Maris was a well-rounded player, but there's little evidence that he was a good base stealer.
The Asterisk that Wasn't
It's amazing how many people continue to tell the story that Roger Maris's 61 homers in 1961 were marked with an asterisk by Major League Baseball and Commissioner Ford Frick. Here's an excellent account of the real story, from baseball historian Bill Deane: Maris's record WAS, from 1962 until 1991, listed separately from Ruth's: Roger's as the standard for a 162-game season, Babe's for a 154-game schedule. This situation came about on July 17, 1961, when - with Maris (35) and teammate Mickey Mantle (33) threatening Ruth's record - Commissioner Ford Frick (a former ghost-writer for the Babe) made the following proclamation: "Any player who may hit more than sixty home runs during his club's first 154 games would be recognized as having established a new record. However, if the player does not hit more than sixty until after his club has played 154 games, there would have to be some distinctive mark in the record books to show that Babe Ruth's record was set under a 154-game schedule and the total of more than sixty was compiled while a 162-game schedule was in effect. "We also would apply the same reasoning if a player should equal Ruth's total of sixty in the first 154 games: he would be recognized as tying Ruth's record. If in more than 154 games, there would be a distinction in the record book." Frick never actually defined "some distinctive mark." In the press conference afterward, New York writer Dick Young suggested an asterisk. But, no such mark ever actually accompanied the record in either of the leading record books, THE SPORTING NEWS's ONE for the BOOK, or the Elias Sports Bureau's LITTLE RED BOOK of BASEBALL. Each had only the footnote, "If the accomplishment was directly benefitted by an increase of scheduled games the record will be annotated with the phrase: (162 game schedule)." It was the first time a commissioner had ever made a ruling involving a baseball record, and many people thought he was out of line, especially since most of the season had already been played. "I think the commissioner shouldn't have made any 154-game ruling when he did," said Maris. "But if Mick breaks it, I hope he does it in 154. The same goes for me." A poll of sportswriters showed support of Frick's ruling by a 37-18 margin. However, after a BBWAA meeting on October 3, the writers went on record to protest the commissioner's involvement. The writers already had established a Records Committee, and Frick's move threatened to make it irrelevant. As Maris later pointed out, he HAD hit his 61 homers in 154 games: the LAST 154 games of the season. "Whether I beat Ruth's record or not is for others to say," he said after campaign was over. "But it gives me a wonderful feeling to know that I'm the only man in history to hit 61 home runs. Nobody can take that away from me." In December, 1961, noted writer Dan Daniel approached Frick on behalf of the BBWAA. "I told the commissioner that the writers resented his involvement in baseball records," Daniel wrote, "and that if his office wanted to continue this involvement, the writers would relinquish custodianship of the records." Frick stood his ground, allowing only that "I should have made no mention of Ruth, and announced that all baseball records made in 162 games would be so listed. I never said anything about asterisks in the record book." And Gabriel Schechter of the Hall of Fame, adds this: When expansion occurred and both leagues went to a 162-game schedule in 1962, it was anticipated that another round of expansion would occur within a few years. Accounts in the Sporting News targeted 1965 or 1966 as the year by which there would be two 12-teams league. When that happened, the plan was to return to a 154-game schedule, with each team playing 14 games against each of the other 11 teams in that league. That is, in 1961 (and in 1962, when a similar situation to Maris/Ruth occurred as Maury Wills challenged Ty Cobb's stolen base record), the powers-that-be believed that a 162-game schedule would exist for only a handful of seasons. This gives a little more weight to their concerns that records set during this aberrant 162-game schedule would be just that -- aberrations deserving some kind of special consideration and treatment.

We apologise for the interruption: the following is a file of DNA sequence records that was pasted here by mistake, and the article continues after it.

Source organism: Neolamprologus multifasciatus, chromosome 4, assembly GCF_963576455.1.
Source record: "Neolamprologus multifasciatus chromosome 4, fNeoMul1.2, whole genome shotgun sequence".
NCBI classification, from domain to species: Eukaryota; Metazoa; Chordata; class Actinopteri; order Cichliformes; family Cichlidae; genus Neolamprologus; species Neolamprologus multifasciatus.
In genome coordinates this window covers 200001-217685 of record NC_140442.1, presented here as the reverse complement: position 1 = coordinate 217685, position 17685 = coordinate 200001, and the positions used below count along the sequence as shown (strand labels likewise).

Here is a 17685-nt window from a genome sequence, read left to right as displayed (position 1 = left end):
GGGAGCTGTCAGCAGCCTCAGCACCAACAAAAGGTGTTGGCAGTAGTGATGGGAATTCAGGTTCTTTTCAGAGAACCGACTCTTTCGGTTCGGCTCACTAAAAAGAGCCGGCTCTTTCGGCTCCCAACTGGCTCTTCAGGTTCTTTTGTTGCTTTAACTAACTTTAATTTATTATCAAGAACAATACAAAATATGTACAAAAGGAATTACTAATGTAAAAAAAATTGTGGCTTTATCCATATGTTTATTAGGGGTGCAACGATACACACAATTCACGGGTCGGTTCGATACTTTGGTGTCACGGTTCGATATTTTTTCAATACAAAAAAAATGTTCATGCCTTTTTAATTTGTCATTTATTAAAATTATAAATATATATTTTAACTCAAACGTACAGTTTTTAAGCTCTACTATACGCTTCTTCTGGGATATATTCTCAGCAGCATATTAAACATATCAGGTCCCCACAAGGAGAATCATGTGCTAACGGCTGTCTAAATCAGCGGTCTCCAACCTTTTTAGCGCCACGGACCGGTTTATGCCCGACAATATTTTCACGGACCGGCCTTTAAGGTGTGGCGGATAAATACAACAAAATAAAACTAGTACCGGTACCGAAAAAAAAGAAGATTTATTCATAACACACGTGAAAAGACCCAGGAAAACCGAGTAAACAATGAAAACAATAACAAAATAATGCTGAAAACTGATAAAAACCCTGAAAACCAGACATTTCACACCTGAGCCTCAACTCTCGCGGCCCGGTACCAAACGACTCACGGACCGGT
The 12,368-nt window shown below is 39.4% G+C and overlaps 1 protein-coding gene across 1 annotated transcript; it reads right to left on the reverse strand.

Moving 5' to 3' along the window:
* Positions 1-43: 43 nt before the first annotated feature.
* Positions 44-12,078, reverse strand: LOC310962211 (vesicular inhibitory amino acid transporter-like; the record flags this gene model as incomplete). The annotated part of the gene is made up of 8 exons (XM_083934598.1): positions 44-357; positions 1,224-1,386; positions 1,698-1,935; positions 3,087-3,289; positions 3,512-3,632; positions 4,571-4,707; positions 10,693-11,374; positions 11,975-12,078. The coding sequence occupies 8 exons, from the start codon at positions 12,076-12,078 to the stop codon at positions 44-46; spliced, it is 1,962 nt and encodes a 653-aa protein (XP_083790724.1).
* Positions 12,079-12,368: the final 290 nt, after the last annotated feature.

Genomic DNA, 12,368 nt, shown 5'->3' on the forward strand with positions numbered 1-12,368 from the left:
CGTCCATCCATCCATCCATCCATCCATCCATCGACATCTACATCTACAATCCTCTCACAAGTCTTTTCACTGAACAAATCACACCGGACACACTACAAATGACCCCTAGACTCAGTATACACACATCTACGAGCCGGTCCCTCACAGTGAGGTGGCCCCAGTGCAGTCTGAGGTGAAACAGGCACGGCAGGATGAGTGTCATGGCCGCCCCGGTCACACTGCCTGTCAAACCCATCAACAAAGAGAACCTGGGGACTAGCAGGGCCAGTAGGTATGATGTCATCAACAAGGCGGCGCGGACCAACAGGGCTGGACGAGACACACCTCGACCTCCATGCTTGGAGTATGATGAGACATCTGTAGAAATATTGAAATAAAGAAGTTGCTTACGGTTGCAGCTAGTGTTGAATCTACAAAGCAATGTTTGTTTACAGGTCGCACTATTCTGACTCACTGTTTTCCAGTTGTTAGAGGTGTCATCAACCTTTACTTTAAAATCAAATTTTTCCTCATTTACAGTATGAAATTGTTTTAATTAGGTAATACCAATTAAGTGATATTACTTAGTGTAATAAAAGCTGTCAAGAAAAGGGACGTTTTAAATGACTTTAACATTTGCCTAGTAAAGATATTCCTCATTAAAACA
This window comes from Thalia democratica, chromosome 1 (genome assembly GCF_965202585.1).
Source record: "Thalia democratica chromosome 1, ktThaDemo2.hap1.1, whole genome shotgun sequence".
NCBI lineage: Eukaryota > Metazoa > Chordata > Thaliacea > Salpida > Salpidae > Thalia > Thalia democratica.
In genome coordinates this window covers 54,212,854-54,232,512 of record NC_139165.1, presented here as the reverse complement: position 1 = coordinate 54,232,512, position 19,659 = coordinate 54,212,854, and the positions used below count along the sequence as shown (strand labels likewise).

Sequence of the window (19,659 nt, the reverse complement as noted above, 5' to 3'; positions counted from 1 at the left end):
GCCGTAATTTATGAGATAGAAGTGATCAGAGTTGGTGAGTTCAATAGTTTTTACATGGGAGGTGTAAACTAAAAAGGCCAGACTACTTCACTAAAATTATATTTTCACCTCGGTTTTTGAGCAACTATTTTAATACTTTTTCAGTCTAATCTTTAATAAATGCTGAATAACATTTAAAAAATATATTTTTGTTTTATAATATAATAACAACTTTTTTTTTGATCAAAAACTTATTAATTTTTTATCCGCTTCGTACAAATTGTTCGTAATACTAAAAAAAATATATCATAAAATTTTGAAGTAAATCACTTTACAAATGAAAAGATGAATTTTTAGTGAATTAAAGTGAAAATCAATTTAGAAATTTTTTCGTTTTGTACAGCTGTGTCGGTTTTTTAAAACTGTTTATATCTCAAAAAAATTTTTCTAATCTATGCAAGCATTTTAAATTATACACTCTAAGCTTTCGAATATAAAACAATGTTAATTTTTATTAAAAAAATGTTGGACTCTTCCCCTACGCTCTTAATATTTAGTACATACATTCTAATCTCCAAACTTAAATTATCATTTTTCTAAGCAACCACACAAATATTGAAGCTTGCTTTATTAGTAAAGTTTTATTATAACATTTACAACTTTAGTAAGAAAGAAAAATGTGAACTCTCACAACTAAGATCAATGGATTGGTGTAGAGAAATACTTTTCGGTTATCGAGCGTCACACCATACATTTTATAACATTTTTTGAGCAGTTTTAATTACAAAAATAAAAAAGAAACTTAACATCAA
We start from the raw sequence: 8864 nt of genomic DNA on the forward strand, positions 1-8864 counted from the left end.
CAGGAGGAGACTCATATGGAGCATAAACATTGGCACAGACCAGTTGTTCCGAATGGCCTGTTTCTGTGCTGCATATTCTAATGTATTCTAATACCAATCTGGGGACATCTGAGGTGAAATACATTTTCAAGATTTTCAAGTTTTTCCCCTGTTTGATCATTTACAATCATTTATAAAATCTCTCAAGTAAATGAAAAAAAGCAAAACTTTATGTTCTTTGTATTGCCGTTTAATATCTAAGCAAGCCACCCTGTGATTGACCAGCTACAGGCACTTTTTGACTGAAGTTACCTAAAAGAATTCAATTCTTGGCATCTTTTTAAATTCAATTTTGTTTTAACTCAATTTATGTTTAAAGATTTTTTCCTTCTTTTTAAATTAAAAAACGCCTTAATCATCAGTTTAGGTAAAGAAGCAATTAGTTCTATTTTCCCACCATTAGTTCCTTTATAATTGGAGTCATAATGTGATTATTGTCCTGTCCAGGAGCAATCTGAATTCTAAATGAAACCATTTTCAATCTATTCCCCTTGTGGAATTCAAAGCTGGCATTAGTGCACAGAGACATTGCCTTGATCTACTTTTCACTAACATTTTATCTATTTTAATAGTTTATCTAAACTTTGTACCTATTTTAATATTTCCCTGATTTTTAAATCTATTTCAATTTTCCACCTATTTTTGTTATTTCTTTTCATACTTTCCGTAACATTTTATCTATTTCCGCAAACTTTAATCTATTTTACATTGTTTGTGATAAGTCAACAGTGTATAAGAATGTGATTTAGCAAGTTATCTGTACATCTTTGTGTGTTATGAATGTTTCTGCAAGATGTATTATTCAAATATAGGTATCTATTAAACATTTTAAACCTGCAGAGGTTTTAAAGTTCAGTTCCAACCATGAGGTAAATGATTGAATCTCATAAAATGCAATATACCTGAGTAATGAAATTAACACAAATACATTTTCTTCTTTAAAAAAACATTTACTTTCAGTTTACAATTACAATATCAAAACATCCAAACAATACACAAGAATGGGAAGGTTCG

According to Retrosheet, Maris was hitting .337 on August 1, 1959. For the remainder of the season he batted .166 (27-for-163) and limped in with a .273 average.